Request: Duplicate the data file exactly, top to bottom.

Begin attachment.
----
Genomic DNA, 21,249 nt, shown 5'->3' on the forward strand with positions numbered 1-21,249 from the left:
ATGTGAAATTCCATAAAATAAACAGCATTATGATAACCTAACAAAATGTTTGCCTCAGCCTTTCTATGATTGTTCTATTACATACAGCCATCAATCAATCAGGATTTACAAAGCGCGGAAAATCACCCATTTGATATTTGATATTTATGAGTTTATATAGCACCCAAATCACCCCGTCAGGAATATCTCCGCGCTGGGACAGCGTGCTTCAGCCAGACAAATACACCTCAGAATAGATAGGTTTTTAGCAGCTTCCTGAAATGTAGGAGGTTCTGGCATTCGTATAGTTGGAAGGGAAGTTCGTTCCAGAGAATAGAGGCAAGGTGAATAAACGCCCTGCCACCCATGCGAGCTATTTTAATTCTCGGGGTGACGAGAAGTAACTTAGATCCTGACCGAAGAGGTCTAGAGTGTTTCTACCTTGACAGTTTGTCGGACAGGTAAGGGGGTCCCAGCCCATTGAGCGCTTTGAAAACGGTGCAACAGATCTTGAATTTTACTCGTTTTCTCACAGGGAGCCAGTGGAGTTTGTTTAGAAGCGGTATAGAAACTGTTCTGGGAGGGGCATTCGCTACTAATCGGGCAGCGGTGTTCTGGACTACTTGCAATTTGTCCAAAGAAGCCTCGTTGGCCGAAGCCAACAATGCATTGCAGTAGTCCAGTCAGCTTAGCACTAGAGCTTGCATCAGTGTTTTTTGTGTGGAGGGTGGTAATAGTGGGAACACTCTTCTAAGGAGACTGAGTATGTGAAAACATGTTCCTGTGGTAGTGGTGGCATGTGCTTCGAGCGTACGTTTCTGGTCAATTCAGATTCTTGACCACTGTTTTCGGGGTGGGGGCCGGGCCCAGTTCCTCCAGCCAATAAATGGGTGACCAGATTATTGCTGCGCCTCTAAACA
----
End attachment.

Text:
Genomic DNA, 21,249 nt, shown 5'->3' on the forward strand with positions numbered 1-21,249 from the left:
ATGTGAAATTCCATAAAATAAACAGCATTATGATAACCTAACAAAATGTTTGCCTCAGCCTTTCTATGATTGTTCTATTACATACAGCCATCAATCAATCAGGATTTACAAAGCGCGGAAAATCACCCATTTGATATTTGATATTTATGAGTTTATATAGCACCCAAATCACCCCGTCAGGAATATCTCCGCGCTGGGACAGCGTGCTTCAGCCAGACAAATACACCTCAGAATAGATAGGTTTTTAGCAGCTTCCTGAAATGTAGGAGGTTCTGGCATTCGTATAGTTGGAAGGGAAGTTCGTTCCAGAGAATAGAGGCAAGGTGAATAAACGCCCTGCCACCCATGCGAGCTATTTTAATTCTCGGGGTGACGAGAAGTAACTTAGATCCTGACCGAAGAGGTCTAGAGTGTTTCTACCTTGACAGTTTGTCGGACAGGTAAGGGGGTCCCAGCCCATTGAGCGCTTTGAAAACGGTGCAACAGATCTTGAATTTTACTCGTTTTCTCACAGGGAGCCAGTGGAGTTTGTTTAGAAGCGGTATAGAAACTGTTCTGGGAGGGGCATTCGCTACTAATCGGGCAGCGGTGTTCTGGACTACTTGCAATTTGTCCAAAGAAGCCTCGTTGGCCGAAGCCAACAATGCATTGCAGTAGTCCAGTCAGCTTAGCACTAGAGCTTGCATCAGTGTTTTTTGTGTGGAGGGTGGTAATAGTGGGAACACTCTTCTAAGGAGACTGAGTATGTGAAAACATGTTCCTGTGGTAGTGGTGGCATGTGCTTCGAGCGTACGTTTCTGGTCAATTCAGATTCTTGACCACTGTTTTCGGGGTGGGGGCCGGGCCCAGTTCCTCCAGCCAATAAATGGGTGACCAGATTATTGCTGCGCCTCTAAACA